Mania Grade: B+
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- Audio Rating: B+
- Video Rating: A-
- Packaging Rating: B+
- Menus Rating: B
- Extras Rating: N/A
- Age Rating: 18 & Up
- Region: All Region DVD
- Released By: NuTech Digital, Inc.
- MSRP: 29.99
- Running time: 90
- Aspect Ratio: 1.33:1
- Disc Resolution: 480i/p (mixed/unknown)
- Disc Encoding: MPEG-2
- Series: La Blue Girl
La Blue Girl Vol. #1
By Chris Beveridge
May 04, 1999
Release Date: May 04, 1999
La Blue Girl Vol. #1
What They Say
© NuTech Digital, Inc.
La Blue Girl 1: It began centuries ago, when the Miroku ninja clan made a deal with forces of the underworld - leading to centuries of struggle between rival clans. And now, after more than 600 years of peace, the denizens of the underworld are about to get a new boss.
Miko Mido, an 18-year-old ninja-in-training is suddenly entrusted with the family business - making sure the sex-starved Shikima stay out of humanity's way! But when the rival Suzuka clan steals the signet case that symbolizes the demonic pact, Miko and her older sister, Miyu, become the targets of the most dangerous race of perverts ever to walk the earth.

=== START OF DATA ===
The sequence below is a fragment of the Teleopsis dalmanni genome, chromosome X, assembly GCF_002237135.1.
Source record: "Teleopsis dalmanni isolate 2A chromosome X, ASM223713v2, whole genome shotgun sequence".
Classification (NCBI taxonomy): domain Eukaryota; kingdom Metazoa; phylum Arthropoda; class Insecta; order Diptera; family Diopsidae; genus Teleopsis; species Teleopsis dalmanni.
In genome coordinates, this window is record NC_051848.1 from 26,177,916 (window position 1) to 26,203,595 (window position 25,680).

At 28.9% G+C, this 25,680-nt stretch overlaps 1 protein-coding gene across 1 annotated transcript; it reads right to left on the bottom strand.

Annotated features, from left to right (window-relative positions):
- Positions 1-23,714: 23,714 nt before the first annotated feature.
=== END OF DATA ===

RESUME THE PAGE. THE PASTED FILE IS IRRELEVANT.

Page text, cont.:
What's a ninja-woman to do? Fight back, with every bit of battle skill and sexual sorcery she can muster! But is Miko strong enough to save Miyu from the clutches of the Shikima on their home turf - the bowels of the underworld?
La Blue Girl 2: The struggle for power over the world of the Shikima boils over, as 18-year-old ninja-in-training Miko Mido, the Suzuka clan, and even renegade Shikima race to gain control over the Mido family's signet case. When Mido and her older sister return to the underworld to investigate Miyu's odd sense of deja-vu, they're caught up in the crossfire as the Suzuka clan attacks!